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East Iceland Current

Updated: 2016-06-09T21:50Z

The East Iceland Current (EIC) is a cold water ocean current that forms east of Greenland at 72°N, 11°W as a branch of the East Greenland Current that merges with the Irminger Current [1] flowing southward until it meets the northeast part of Iceland. It quickly rotates in a counterclockwise direction and flows eastward along the Iceland-Faeroe Ridge before turning north and flowing into the Norwegian Sea.[2] The EIC flows at an average rate of 6 centimeters per second, with a maximum velocity of 10 centimeters per second occurring as the current turns eastward.[3]

The Iceland-Faeroe Front

As the current moves south ward along the eastern edge of Iceland, the minimally dense EIC comes into contact with dense, northward moving Atlantic water. When they collide, their different densities prevent them from mixing, so they move eastward along the Iceland-Faeroe Ridge which connects both island masses. [3] The Ridge further prevents mixing of the water masses due to it being within 500 meters of the surface at its lowest point, and producing the Iceland-Faeroe Front. A subsurface profile shows that the front is located almost directly on top of the ridge and does not move large distances.[4] The ridge is quite jagged and irregular, causing the current have small extrusions that follow the bathymetry of the sea floor into the Atlantic water.[5] These extrusions are most pronounced within 100 meters of the surface but can be tracked down to 400 meters.[6] Once the EIC begins to move northward, the front will stay at the western edge of it, assuring there is no mixing of the Arctic and Atlantic waters. The front may move eastward and westward, depending on the volume of water that the EIC contains at the time.[7]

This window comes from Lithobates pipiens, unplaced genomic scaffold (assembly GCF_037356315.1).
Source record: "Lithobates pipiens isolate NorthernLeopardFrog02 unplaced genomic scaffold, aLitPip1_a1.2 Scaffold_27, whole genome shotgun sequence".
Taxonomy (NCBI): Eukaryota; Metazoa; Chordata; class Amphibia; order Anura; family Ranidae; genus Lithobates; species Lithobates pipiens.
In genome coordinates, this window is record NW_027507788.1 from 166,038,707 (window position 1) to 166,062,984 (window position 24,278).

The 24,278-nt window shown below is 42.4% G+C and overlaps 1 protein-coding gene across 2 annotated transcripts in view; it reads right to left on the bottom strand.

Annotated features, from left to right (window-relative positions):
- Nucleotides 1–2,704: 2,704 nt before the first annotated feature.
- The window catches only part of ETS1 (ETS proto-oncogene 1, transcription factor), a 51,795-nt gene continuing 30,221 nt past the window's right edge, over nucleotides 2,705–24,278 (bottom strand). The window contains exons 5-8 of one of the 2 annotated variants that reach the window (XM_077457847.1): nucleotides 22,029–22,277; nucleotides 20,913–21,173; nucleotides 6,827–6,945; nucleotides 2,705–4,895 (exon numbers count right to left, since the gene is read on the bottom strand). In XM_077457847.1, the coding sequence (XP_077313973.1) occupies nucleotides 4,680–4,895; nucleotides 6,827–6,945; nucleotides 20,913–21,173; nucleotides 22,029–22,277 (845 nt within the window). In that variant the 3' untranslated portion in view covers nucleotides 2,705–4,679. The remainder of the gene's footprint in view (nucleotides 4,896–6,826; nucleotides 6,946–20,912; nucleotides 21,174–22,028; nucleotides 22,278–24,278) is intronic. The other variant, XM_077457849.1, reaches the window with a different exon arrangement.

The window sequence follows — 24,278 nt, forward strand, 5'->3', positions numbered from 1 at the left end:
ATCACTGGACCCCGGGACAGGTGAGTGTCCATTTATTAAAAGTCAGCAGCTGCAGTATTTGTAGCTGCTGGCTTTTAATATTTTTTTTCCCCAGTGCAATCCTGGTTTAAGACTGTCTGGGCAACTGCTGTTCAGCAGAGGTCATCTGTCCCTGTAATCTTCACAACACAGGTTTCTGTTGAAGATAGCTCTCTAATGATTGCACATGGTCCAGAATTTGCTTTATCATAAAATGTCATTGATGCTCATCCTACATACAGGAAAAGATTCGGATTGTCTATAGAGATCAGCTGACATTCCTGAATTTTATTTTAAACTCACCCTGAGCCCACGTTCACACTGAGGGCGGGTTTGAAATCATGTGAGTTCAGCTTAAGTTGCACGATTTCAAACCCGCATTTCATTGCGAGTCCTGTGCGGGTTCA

Sea Surface Ice

Ice formation in the EIC is highly dependent on the salinity of the water that flows into it. The water that flows southward is fresh and very cold (typically 1 °C - 3 °C), while northward flowing water from the Atlantic is warmer(4 °C - 11 °C) and saltier. Ice will only form at the top layers of the EIC if the salinity is at most 34.7 psu. This causes the water to not be very dense, and will freeze more readily. If the salinity is above 34.8 psu, the water will be too dense to freeze.[3]


  1. ^ Ástþórsson, Ó. S.; Gíslason, A.; Jónsson, S. (2007). "Climate variability and the Icelandic marine ecosystem.". Deep-Sea Research Part II. 54: 2456–2477. Bibcode:2007DSRII..54.2456A. doi:10.1016/j.dsr2.2007.07.030. 
  2. ^ Pistek, Pavel; Johnson, Donald R. (1992). "A study of the Iceland-Faroe Front using Geosat altimetry and current-following drifters.". 29 (11-12): 2029–2051. Bibcode:1992DSRA...39.2029P. doi:10.1016/0198-0149(92)90012-I. Retrieved November 12, 2012. 
  3. ^ a b c Hopkins, Tom Sawyer (1991). "The GIN Sea - a synthesis of its physical oceanography and literature review 1972-1985.". Earth Science Reviews. 30 (3-4): 175–318. Bibcode:1991ESRv...30..175H. doi:10.1016/0012-8252(91)90001-V. 
  4. ^ Griffiths, Catherine (1995). "A fine resolution numerical model of the Iceland-Faeroe front with open boundary conditions.". Journal of Geophysical Research. 100(C8): 15915–15931. Bibcode:1995JGR...10015915G. doi:10.1029/95JC01038. Retrieved November 9, 2012. 
  5. ^ Malmberg, S.; Kristmannsson, S. (1992). "Hydrographic conditions in Icelandic waters, 1980-1989.". ICES Marine Sciences Symposium. 195: 76–92. 
  6. ^ Hansen, B.; Østerhusb, S. (2000). "North Atlantic–Nordic Seas exchanges". Progress in Oceanography. 45 (2): 109–208. Bibcode:2000PrOce..45..109H. doi:10.1016/S0079-6611(99)00052-X. 
  7. ^ Blindheim, J.; Borokov, V.; Hansen, B.; Malmberg, S.A.; Turrell, W.R.; Osterhus, S. (2000). "Upper layer cooling and freshening in the Norwegian Sea in relation to atmospheric forcing.". Deep-Sea Research Part I: Oceanographic Research Papers. 47 (4): 655–680. Bibcode:2000DSRI...47..655B. doi:10.1016/S0967-0637(99)00070-9. Retrieved November 12, 2012. 
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